During my remarks proper, in keeping with the theme of Leader Pelosi’s talk, I reflected upon the Irish America of which I am a product and which often forms the basis of my musings in this column. I stressed that, despite its detractors and deniers on both sides of the Atlantic, Irish America is a vibrant and powerful – in politics and in virtually every other area of endeavour – entity that continues to make significant contributions to both the United States and Ireland. I noted that the whirlwind, three day visit of the congressional delegation, which was absolutely jam packed with high level meetings from the moment of arrival until the moment of departure, was evidence of just how effective Irish America has been in cementing the special relationship between our two countries.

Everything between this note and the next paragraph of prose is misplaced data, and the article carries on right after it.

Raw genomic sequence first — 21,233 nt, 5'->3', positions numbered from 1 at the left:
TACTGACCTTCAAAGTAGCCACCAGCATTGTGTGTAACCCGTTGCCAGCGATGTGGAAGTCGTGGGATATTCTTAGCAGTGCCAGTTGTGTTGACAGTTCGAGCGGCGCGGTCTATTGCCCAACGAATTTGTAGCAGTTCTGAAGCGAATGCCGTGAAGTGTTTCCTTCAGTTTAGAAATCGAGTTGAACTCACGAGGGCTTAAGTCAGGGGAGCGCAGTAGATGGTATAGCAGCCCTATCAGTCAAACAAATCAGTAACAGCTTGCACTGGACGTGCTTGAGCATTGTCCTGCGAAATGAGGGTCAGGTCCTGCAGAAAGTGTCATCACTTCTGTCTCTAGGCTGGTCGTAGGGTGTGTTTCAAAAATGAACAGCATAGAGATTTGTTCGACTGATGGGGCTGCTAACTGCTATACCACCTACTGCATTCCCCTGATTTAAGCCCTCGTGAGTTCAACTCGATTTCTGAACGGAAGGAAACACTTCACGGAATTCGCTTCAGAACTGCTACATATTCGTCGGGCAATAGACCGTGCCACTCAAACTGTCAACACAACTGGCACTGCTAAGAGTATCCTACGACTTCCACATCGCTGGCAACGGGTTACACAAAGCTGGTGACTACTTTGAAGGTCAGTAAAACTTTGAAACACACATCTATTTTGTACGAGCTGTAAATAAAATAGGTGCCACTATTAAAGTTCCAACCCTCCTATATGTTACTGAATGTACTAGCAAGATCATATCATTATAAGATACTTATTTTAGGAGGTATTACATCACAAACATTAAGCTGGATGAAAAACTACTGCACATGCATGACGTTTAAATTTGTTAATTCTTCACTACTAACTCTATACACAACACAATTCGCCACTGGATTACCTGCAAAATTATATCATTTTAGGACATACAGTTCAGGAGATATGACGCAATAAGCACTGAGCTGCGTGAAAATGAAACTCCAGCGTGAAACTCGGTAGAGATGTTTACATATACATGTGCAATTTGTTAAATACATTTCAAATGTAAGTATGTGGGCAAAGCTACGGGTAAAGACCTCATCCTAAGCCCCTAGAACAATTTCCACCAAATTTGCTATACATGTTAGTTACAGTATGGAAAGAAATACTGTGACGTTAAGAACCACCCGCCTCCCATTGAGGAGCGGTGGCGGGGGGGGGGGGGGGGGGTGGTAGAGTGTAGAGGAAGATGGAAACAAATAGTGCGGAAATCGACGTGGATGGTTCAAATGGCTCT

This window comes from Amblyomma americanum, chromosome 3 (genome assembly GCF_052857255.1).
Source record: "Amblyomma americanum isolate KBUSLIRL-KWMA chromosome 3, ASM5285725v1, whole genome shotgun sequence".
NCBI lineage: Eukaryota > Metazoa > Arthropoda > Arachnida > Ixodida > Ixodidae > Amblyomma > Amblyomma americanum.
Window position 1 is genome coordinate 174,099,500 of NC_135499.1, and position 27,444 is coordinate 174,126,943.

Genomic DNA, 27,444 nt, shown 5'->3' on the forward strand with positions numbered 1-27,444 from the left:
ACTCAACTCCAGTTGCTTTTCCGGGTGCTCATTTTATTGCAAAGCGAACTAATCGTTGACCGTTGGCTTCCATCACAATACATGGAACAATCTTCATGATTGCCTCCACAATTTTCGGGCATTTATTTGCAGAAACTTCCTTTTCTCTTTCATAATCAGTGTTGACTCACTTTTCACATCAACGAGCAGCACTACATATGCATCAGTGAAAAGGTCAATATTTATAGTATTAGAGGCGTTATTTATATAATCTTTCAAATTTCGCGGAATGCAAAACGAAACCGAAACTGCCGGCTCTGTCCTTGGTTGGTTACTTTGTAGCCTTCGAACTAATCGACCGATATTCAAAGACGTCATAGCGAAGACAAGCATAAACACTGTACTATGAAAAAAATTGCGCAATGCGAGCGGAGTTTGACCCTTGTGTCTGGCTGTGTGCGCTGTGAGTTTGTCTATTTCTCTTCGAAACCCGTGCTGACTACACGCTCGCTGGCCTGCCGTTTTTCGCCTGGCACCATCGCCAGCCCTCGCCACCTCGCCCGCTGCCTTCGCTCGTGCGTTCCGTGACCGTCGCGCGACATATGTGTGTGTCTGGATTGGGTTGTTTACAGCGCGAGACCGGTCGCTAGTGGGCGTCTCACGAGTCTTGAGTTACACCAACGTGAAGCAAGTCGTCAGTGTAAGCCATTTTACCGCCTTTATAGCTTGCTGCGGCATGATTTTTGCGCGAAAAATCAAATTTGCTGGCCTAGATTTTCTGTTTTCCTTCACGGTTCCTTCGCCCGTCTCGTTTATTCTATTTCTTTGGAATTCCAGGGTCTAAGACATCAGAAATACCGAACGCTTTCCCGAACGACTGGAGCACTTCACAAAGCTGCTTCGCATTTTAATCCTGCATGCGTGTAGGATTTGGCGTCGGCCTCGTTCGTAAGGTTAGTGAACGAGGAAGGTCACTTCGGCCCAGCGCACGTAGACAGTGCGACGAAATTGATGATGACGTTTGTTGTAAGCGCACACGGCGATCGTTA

In concluding, I begged the indulgence of the audience and sought to make two quick points about this year’s presidential election. First, I reiterated my view that Florida will be pivotal to the outcome of November’s contest for a variety of reasons and not for the first time. And second, speaking specifically to the hundreds of students present, I reminded them that anyone who happens to have been born in the United States or who has an American citizen parent is entitled to vote in the presidential election.